Tips and tricks for making the best sandwiches at home.
Bibimbap and Reubens from one deli? That you have to walk through an office building, past a doorman to find? It's a little confusing, but something of a Korean deli speakeasy, and just a five-minute walk from SEHQ.
When Ed first brought us back the menu for HIT Korean Food & Deli on 28th Street near 7th Avenue, we all sat around and oooh'ed, envisioning the whimsical, and potentially awful, fusion possibilities. Korean cheesesteaks? Omelets with kimchi and bulgogi? It's not Korean-deli fusion, though. The Korean menu's on one side, the classic NYC-style deli items (all the sandwiches you'd expect, plus the colorful beverage fridge and packaged cookie rack) on the other.
Owner Kevin Kim and his wife opened in November of 2010, but before that, they ran a smaller coffee shop in the same space. They still do a morning menu, including breakfast sandwiches and even free coffee with every order. But so far, we've just been for lunch. And we've been back multiple times—there are very few days we don't crave a big bowl of bibimbap with tangy, tongue-kicking kimchi.
"I grow that lettuce in my backyard," said Kim as he was bagging up our bibimbap, pointing to the leaves in the bowl. How's that for a locavore Korean deli owner? Once his kale is all grown, he'll be adding that too.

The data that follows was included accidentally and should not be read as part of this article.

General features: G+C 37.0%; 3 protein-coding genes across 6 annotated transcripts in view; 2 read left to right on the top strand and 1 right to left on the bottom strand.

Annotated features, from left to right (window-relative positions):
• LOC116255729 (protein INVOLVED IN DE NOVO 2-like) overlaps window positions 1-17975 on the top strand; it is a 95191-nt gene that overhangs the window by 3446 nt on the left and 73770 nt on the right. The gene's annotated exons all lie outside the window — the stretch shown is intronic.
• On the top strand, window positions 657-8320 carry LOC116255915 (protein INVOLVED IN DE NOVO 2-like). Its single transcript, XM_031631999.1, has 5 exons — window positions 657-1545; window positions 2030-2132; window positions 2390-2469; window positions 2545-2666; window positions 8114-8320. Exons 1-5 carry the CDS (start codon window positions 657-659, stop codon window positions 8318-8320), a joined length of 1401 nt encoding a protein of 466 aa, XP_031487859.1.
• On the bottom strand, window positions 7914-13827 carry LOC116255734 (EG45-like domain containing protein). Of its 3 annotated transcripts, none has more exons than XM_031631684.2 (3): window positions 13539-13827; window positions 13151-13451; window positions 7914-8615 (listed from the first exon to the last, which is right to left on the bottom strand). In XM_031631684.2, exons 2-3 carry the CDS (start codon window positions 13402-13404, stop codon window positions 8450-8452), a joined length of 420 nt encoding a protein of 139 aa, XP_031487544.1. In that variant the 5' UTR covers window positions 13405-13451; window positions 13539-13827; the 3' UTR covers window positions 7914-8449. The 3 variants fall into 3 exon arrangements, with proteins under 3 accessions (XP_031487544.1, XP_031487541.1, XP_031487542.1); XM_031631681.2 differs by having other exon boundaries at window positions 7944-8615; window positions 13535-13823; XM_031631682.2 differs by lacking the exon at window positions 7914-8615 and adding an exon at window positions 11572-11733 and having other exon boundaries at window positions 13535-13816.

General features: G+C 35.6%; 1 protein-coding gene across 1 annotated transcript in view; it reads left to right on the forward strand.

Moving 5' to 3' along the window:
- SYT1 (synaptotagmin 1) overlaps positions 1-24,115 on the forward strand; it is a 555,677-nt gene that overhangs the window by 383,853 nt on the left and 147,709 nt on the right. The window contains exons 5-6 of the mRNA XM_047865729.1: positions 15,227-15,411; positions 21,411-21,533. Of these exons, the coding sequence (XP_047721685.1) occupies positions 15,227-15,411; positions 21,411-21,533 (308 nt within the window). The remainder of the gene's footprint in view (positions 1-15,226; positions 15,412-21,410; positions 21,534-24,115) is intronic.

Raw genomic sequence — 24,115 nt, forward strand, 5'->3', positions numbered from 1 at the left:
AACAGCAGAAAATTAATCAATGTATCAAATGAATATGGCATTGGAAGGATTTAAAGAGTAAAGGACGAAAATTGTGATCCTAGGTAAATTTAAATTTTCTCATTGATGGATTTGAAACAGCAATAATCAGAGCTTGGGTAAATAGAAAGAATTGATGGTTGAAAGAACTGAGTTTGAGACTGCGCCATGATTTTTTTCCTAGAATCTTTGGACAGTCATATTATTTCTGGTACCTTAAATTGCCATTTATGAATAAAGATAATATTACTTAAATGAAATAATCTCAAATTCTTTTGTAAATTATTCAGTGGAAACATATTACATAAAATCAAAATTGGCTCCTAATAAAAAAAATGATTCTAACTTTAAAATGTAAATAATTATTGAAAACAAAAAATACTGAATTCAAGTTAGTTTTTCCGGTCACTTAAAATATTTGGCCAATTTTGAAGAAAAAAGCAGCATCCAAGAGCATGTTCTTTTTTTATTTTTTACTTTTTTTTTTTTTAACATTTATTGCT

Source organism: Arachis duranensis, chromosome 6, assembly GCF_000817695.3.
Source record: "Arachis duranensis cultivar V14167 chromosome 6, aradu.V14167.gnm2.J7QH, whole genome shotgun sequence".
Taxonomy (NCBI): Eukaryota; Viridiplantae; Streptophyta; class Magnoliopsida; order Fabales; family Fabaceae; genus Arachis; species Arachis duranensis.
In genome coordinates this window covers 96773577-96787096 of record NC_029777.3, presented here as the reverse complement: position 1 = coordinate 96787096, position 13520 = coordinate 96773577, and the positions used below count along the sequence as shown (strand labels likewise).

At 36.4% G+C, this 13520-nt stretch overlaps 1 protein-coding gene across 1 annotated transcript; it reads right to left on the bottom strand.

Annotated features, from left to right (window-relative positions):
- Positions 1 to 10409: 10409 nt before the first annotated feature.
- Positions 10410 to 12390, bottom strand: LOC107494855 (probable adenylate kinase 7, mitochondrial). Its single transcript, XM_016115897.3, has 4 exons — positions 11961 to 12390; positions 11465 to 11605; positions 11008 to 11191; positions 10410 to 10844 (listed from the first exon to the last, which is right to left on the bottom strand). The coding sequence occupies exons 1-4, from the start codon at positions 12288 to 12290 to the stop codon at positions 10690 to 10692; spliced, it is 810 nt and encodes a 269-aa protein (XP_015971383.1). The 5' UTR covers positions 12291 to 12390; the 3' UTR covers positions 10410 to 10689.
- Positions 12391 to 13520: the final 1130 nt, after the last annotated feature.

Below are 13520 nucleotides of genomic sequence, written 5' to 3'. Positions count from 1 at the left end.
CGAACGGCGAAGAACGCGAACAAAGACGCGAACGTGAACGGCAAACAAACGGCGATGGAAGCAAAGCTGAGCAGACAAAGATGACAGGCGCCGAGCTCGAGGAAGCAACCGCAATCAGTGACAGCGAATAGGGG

This bibimbap ($7.95) encompasses almost everything that's wonderful about the 'bap: a crunchy medley of bean sprouts, carrot slivers, and other veggies, with a fried egg, big mushrooms that are as meaty as the beef, all on a bed of fluffy white rice. "Don't forget to mix in the red sauce and kimchi!" Kim reminded us (and, naturally, we did, though the veggies are vibrant enough on their own).
Whatever you order, be it a Turkey Club even, make sure to grab a mini tub of Kim's homemade kimchi. (When asked if it's homemade, he made one of those oh-are-you-kidding-me faces, and shook his head for at least four seconds.) It's also what makes the kimchi-bokkeumbap ($6.95) so good. The fried rice dish turns red from all the kimchi mixed in. It's like a bowl of salty, briney kimchi fell into your fried rice leftovers. Except the rice is tender and moist, not Rice Krispies-texture.
The kimchi pancakes (oh, kimchi, what won't you make better?) come three 'cakes to an order ($2.75). Full of mung beans, they're crunchy inside with a floppy body. Very munchable, but not the most exciting use of kimchi here.
Mapo Tofu ($7.95) was one of the few non-kimchi-bearing dishes we had on the Korean side of the menu. If you're used to the Chinese take on Mapo Tofu, this isn't that. The only real similarities between the two: both have tofu, both are spicy.
Now, onto the left wall: the deli menu. We didn't spend as much time on this side, since all the Korean food sounded more exciting, but a Reuben seemed like the right litmus test.
You have your choice of corned beef or pastrami (we chose the latter) with melted Swiss, sauerkraut, and Russian dressing on rye. The sandwich wasn't that inspired, but fine for a lunchtime reuben in Midtown West. It's as good as any good reuben you'd find in Boston (no offense, Boston) and hits the spot, but not worth a detour. The Korean side of the menu on the other hand, worth walking through an office building to find.
HIT Korean Food & Deli
Hiding inside the office building at 150 W. 28th Street, New York, NY 10001 (near 7th Avenue; map); 212-633-1530